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February 12, 2009


Unemployment benefits are just weird. The worker *pays for them* in advance, and then is subjected to a host of bizarro world rules about actually accessing them when they need them.


I heard on the radio that employees with legal help win 80% of the time on appeal.

This happened to my wife a few years ago. She was "let go" at a company after a power struggle left her with few allies. Then they denied her benefits, saying she was fired for just cause.

It was incredible the lengths the went through to deny her her unemployment, including creating entire narratives against her. We ended up winning in the end, though, because we pointed out that the claims they made were entirely contradicted by the companies actions up to the point of firing.

If it had been left up to my wife, who gets very passionate about these kinds of things, I think it would have ended much, much worse for her. I had to coach her to stay focused on the facts of the case.

I'm pretty positive this is not at all a rare occurrence.

Wonder how much that costs, Ugh.

Not saying that it wouldn't usually be better to pay an attorney than lose your UI benefits. Just that people who are in a situation where they need to draw UI in the first place are a lot less likely to be able to afford to do so.

Not sure if you can get a PD for this kind of thing, I think that's usually only for criminal cases. But this strikes me as something that really ought to have a safeguard like that.

Catsy - I don't think the story said explicitly, but I got the impression that alot of the legal assistance was pro-bono and/or from publicly funded legal services firms.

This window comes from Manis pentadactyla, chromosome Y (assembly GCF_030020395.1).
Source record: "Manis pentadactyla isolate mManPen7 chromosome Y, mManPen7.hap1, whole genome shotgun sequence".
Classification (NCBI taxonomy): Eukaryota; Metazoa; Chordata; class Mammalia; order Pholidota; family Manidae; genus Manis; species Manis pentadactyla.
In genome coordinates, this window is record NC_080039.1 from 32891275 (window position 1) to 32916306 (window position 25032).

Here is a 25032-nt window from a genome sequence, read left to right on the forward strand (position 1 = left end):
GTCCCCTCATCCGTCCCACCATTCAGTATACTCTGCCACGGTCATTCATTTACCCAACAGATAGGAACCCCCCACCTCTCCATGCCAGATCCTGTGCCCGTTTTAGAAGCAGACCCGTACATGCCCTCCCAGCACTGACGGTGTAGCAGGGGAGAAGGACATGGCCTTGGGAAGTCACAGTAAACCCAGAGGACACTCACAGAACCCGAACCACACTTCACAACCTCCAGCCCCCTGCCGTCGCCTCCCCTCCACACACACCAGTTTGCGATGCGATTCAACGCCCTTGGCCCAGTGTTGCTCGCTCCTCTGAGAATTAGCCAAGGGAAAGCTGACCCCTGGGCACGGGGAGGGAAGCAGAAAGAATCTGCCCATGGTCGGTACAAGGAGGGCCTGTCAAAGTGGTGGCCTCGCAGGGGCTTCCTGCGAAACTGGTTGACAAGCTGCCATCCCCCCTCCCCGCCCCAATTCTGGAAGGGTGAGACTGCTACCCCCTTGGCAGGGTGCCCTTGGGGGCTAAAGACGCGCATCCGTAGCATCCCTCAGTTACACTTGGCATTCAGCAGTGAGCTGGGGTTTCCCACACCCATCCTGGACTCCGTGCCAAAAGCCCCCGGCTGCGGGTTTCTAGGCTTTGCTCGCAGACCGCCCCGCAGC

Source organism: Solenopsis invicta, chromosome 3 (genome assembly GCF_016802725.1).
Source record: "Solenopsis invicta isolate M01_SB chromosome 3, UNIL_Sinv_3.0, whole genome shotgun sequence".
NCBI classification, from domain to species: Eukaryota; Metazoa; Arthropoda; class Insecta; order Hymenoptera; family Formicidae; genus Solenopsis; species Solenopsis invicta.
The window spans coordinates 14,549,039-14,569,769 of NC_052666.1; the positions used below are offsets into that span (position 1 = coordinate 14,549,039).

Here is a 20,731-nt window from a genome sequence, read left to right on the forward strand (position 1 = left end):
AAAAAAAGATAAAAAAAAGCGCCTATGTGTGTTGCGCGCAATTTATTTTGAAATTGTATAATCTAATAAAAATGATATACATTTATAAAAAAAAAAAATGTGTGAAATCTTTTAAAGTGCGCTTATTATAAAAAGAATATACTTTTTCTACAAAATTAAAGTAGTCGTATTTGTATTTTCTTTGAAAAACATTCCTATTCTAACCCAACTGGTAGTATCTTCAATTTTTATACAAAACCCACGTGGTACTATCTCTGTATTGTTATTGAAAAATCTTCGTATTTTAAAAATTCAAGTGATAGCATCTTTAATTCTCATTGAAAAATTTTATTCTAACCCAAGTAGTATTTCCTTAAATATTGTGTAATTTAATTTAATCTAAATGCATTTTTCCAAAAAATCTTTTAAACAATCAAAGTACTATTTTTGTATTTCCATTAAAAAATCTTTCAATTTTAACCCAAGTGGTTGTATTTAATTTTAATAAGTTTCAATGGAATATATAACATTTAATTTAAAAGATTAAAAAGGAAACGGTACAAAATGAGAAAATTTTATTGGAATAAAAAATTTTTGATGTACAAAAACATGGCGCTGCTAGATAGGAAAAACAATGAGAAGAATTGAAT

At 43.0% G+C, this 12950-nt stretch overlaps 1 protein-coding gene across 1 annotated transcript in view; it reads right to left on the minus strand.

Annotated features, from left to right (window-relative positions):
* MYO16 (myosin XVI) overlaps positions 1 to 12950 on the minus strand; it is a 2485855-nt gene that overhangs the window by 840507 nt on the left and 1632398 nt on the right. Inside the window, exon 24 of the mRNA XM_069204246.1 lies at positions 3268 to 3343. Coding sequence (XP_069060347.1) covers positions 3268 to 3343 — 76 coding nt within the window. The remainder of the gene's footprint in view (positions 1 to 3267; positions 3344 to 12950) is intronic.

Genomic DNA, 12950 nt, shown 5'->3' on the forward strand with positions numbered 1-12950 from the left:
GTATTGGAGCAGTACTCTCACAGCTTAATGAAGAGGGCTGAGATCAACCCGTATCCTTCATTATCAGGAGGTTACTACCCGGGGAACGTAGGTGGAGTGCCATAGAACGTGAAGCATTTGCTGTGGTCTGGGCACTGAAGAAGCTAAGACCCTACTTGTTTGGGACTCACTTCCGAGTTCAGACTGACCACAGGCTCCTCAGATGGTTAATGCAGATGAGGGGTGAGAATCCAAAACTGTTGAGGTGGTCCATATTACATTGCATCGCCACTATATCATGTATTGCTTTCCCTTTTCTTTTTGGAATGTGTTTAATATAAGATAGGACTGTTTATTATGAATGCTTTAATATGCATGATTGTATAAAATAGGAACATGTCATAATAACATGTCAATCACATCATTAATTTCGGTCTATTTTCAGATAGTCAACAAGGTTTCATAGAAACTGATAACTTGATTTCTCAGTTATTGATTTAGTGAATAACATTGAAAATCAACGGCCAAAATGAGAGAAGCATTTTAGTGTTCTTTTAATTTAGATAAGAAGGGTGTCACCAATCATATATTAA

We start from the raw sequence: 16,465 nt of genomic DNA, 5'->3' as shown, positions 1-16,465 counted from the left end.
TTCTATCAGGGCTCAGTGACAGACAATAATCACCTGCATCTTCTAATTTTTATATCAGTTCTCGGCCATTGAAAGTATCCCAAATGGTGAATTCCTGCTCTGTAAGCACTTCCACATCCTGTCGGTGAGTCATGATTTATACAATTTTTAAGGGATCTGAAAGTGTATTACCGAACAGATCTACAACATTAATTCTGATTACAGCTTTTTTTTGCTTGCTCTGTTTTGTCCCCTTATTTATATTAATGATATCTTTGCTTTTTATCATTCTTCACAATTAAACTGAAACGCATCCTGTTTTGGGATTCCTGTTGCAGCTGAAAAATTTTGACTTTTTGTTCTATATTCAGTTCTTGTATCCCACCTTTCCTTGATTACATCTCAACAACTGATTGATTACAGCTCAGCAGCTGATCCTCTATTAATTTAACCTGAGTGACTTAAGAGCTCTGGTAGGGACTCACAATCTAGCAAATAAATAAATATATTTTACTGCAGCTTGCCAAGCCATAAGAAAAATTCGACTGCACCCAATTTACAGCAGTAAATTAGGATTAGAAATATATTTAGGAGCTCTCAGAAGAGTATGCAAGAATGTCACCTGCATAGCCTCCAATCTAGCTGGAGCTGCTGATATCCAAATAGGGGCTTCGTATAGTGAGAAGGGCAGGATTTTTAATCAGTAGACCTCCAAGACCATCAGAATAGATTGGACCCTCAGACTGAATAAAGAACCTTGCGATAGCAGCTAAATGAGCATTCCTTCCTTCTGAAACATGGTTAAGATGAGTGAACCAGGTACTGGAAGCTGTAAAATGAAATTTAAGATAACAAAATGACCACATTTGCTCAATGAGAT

But don't you see, publius, just like corporate opposition to card check, fighting unemployment benefits is for their (ex-)employees own good!

Generally speaking, employees are entitled to these benefits unless they were "fired for misbehavior" or quit.

Lots of people are voluntarily quitting their jobs these days, I hear.

What does the (former) employer has to lose by doing this? Are there any financial or legal sanctions against an employer for engaging in frivolous or malicious opposition to unemployment claims? Is there any negative incentive in operation to make a company think twice about the possible consequences of doing this without just cause? Or do they get a free ride - heads I win, tails it doesn't cost me anything except the minimal effort involved in making up slanderous stories about the former employee?

I hear the market is supposed to correct for that, ABQ.

Ugh & Catsy,

Yes, in many cases this is pro bono.

Not all challenges are invalid, as publius stated. As a fraud prevention guy, I get to document the wrongdoings of employees which leads to termination, then get to hear about their successful UE reinstatement because they effectively claimed that they didn't know it was wrong to defraud customers and the company.


There is technically no downside, but some companies use third party employment practice/payroll companies to facilitate these disputes, and there may be fees and conditions attached to using these services.

(Work related disclosure notice--The stated views do not necessarily reflect those of my employer, and are a personal observation based on my professional experience in the field.)

I'm not sure that my employer is using this angle w/UI but they are laying people off for a week or less in order to not pay contractually guaranteed holidays. My company is repeatedly going through a convoluted process of laying workers off just as a holiday approaches, and then bringing us back immediately after. They don't want to pay for contractually guaranteed holidays and benefits and they are taking every advantage the system offers to avoid or postpone the arbitration.

What I don't understand is that these employers can see that they are driving their workers and themselves over a cliff into chaos, yet instead of hitting the brakes, they just give give it more gas. Listening to their anguished cries as more and more regulations are imposed will be sweet music to my ears. Then they can contemplate what it is they have bequeathed to their heirs.

During the first round of layoffs at my last job, the boss told the laid off not to apply for unemployment, because he didn't want to pay for it.

The general response rhymed with "duck shoe".